Coping with Chronic Illness
What does it mean to live with chronic illness? Here's how one ReachOut forum member put it into words in a recent post:
"I'm 15 and for most of my life have struggled with chronic illnesses from Depression and anxiety, to fibromyalgia, asthma and chronic migraines along with things that the doctors don't understand. Its been a constant journey or being diagnosed with one thing after another and never finding an answer for anything. I don't like to talk about it, and usually try my best to ignore everything because it makes me feel different. To be honest, it is very scary for me and I feel very alone."
Below is a response from another member, who can clearly relate to exactly what has been said:
I want you to know that I really feel for you in your situation. I suffer from five mental illnesses and chronic joint and digestive pain that has mystified doctors for years. In high school, I felt like a freak -- I couldn't do stuff with my friends because I wouldn't be able to walk the next day or simply just couldn't keep up. I went to so many doctors who wouldn't believe that my pain was real (six years later it's still very real) or had half-assed solutions that put me in more pain. When I finally got a diagnosis for all my mental illnesses, and there were FIVE of them, I felt so overwhelmed and had no clue how to deal. Thankfully, my parents pushed me to see a therapist, who not only helped me with my mental illness, but also helped me reframe how I thought about my body. Instead of looking at all these diagnoses as separate, she encouraged me to see my body as a whole thing, working as best it could to function, and to love it because it's doing the best it can.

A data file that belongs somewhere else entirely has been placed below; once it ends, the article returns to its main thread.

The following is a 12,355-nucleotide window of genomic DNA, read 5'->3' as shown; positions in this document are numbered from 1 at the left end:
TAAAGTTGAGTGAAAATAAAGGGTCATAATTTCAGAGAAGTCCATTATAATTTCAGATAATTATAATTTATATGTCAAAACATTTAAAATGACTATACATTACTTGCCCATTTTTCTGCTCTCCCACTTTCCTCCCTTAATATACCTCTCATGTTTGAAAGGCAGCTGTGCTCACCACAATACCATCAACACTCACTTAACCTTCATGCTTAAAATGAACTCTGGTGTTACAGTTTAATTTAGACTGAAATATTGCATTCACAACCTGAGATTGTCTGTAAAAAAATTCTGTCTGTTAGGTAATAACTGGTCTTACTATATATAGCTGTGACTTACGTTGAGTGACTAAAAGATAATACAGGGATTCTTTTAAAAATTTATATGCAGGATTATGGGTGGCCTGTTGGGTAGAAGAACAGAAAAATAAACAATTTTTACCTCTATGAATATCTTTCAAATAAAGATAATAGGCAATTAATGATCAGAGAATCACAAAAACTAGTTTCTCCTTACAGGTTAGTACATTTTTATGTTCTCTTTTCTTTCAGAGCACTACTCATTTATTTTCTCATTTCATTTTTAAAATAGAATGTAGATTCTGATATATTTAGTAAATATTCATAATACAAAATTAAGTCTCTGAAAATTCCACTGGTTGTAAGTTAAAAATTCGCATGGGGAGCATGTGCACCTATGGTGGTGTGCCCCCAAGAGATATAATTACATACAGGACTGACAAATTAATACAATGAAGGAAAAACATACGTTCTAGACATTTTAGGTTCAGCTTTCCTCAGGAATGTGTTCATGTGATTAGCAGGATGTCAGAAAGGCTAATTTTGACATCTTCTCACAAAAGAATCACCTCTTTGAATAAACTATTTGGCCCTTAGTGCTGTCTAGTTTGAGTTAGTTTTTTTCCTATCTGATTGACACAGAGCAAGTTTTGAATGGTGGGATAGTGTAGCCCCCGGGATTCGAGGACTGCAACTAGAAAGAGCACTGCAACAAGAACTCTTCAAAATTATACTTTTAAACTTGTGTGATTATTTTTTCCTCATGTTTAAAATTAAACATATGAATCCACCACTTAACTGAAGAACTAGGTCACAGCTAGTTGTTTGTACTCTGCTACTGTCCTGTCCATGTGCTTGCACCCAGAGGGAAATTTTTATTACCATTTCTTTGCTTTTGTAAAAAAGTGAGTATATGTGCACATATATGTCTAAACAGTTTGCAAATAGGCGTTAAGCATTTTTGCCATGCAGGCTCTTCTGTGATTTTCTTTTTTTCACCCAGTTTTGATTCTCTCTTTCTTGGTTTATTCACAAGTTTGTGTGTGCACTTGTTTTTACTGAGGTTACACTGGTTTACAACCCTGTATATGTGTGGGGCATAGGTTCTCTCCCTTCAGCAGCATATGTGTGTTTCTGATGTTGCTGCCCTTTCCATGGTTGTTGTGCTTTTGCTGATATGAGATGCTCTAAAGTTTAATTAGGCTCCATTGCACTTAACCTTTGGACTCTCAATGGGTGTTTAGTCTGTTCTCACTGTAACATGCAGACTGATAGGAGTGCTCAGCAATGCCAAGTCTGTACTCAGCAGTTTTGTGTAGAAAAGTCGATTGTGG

I also want you to know that you are NOT alone. I promise. One thing that gave me hope (the whole chronic illness thing doesn't help the depression as I'm sure you know) was finding a community. I was fortunate enough to have a disability alliance at my university, and they introduced me to local and online communities of people with chronic illness. I suddenly found a group of people who not only understood my experience, but they LIVED it. And because they lived it, and came together in a community, they had an abundance of resources for meet-ups, self care techniques, crisis resources (like they do on this site), and so much more. If you are interested, Tumblr has a huge community of disabled folks (these are people who have chronic illnesses, physical handicaps, and mental illnesses who all identify under the umbrella term "disabled"). They blog, talk together, create memes, spark political conversations about what it means to be disabled and how isolating it is, and even meet up locally. A great compliation of blogs on tumblr can be found here :http://chronic-illness-support.tumbl...sability-blogs. You don't have to be a member of tumblr to view their blogs either, so feel free to browse away.
I really hope that you know there are people out there who understand the frustration with doctors, the exhaustion of being in pain all the time, and the hopelessness mental illness leave you with. I also hope that you can find a community that can give you some hope. Know that there are people on this site and elsewhere that understand and can support and care for you!"
This is just one example of the kind of help and support you can find in the ReachOut forums. If you are suffering from a chronic illness and want more info, read this fact sheet, or are worried about someone else who is, click here.